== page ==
Being well into 2017, take a minute to ask yourself:
Which goals would you really want to achieve this year?
I recently had the pleasure of a first-hand introduction to Working Out Loud by John Stepper. As a special guest star at a recent J. Boye group meeting hosted by Deutsche Post DHL in Bonn, John took us through his approach as outlined in the book by the same name and made me realise that we need to think differently about achieving our goals.
Goals comes in all shapes and sizes. From small to big, from simple to complex. Most importantly, a goal needs to be something, you really care about, may it be personal or work related. Something that intrinsically motivates you. Have a goal that comes to mind?
The Working Out Loud approach offers the recipe to successfully pursue your goal.
The five elements of Working Out Loud
The book’s subtitle sets the ambition for improving well-being:
“For a better life and career”
So here is how Working out Loud (WOL) works:
You work on one individual goal that intrinsically motivates you at the time over a guided simple and structured course of 12 weeks.
You are not alone, but work in small groups – or in WOL terms “circles” – of 4-5 people. Every member works on her or his individual goal and supports the other in weekly meetings over the course of 12 weeks.
The aim of it all is to change the underlying assumption of how we relate to each other and the work we do.
WOL’s has five elements, which all aim to guide and help you regain control over your personal and corporate life:
- visible work
- purposeful discovery
- growth mindset
Baby steps, new habits and new mindset
Many challenges can’t be solved alone. The starting point for working out loud is to discover and build a network with people related to the goal that may help you.
Networking is central in WOL: Learning from others by making yourself and your goal visible through social media.
However, this is not a one-way street: Through generosity, the aim is to establish purposeful relationships that matter. Giving gifts by connecting people in a meaningful way makes you a pillar of support. So instead of asking,
“How can I manipulate my network to accomplish what I want?”
“Which person can help me and if the person can help me, how can I I contribute in return?”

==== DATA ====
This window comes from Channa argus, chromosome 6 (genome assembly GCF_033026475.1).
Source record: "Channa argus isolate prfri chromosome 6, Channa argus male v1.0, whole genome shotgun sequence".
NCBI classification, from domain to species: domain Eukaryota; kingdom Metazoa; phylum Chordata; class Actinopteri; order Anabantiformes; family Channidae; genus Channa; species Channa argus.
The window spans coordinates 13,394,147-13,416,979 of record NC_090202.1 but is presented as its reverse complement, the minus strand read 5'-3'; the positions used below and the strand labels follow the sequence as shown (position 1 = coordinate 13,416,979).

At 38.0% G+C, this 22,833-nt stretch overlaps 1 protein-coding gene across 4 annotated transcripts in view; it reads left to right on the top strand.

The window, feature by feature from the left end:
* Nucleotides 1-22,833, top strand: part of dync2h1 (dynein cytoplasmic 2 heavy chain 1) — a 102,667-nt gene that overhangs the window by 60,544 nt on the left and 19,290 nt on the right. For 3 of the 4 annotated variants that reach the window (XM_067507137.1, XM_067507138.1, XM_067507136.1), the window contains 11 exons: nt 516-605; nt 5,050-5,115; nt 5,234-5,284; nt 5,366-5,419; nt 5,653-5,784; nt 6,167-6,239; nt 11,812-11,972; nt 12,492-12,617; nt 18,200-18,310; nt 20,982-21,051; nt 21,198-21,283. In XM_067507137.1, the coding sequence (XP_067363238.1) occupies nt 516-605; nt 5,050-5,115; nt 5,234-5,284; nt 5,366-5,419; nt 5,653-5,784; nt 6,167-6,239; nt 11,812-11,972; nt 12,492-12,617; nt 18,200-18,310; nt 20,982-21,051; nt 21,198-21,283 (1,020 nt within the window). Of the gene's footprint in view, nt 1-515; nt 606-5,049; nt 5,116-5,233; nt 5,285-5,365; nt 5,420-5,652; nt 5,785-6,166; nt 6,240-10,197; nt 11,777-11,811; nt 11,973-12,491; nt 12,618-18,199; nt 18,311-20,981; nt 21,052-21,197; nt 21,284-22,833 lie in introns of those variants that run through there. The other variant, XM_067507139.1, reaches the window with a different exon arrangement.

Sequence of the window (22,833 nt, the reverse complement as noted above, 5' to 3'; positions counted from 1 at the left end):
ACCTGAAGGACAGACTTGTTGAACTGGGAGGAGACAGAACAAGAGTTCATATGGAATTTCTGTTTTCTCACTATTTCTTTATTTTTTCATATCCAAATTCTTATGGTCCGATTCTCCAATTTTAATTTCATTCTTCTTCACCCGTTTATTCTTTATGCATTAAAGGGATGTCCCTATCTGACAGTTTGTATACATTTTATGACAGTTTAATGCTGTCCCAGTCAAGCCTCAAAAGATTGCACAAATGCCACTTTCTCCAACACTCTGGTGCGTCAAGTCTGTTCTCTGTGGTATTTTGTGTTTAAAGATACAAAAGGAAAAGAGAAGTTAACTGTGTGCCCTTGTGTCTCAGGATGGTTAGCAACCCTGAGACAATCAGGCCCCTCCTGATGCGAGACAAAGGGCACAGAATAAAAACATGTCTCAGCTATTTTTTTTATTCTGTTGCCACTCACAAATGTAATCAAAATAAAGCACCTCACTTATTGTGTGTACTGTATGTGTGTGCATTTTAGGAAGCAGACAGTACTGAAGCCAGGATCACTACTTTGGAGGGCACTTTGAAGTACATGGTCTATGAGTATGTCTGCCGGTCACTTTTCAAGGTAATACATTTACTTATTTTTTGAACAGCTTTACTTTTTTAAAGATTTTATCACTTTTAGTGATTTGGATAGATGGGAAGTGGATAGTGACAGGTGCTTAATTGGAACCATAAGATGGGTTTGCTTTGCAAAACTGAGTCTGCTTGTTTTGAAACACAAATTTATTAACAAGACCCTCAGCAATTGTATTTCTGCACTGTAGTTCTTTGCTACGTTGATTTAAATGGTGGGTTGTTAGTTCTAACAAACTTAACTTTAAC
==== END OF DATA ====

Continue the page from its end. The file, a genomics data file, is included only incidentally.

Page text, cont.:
Circles are not of permanent nature. They may and will disperse and reform to start a new cycle with new people pursuing the next goal. The overall result, according to John, is confidence. The more circles are completed and the more goals achieved, enables and motivates to achieve any goal desired.
In summary, through working in the circles and having the five elements in mind, WOL offers a way how to making change permanent. But isn’t there is more to it?
Taking it to the next level
Sustaining new practices and habits is often is the biggest obstacle to implementing lasting change.
Another key learning for me during my trip to Bonn was that sustainable behavioural change is created by breaking down the goal into smaller parts.
John suggests to take one step at a time by working on the goal over the circle’s 12 weeks with feedback and learning to constantly improve.
Here’s one of my favourite analogies in the book that exemplifies this:
“Can’t go for a run four times a week for an hour? Try once a week. Still too much? Go for five minutes. Not working for you? Walk to the treadmill and touch it everyday.”
The philosophy should be “Don’t do too much too soon and too little too late.”
As for most things in life, balance is the key to success – create the incentive and make sure it keeps going.
At the moment, WOL aims to create circles to achieve individual goals. John is working on an adaption of the circle guides, which would be suitable for teams working collectively towards one goal.
Detailed circle guides are freely available on the WOL website.
WOL is similar to the J. Boye network, in that it builds on collective sharing and learning of new insights, and the mechanics are constantly re-worked and improved, so that we can win together.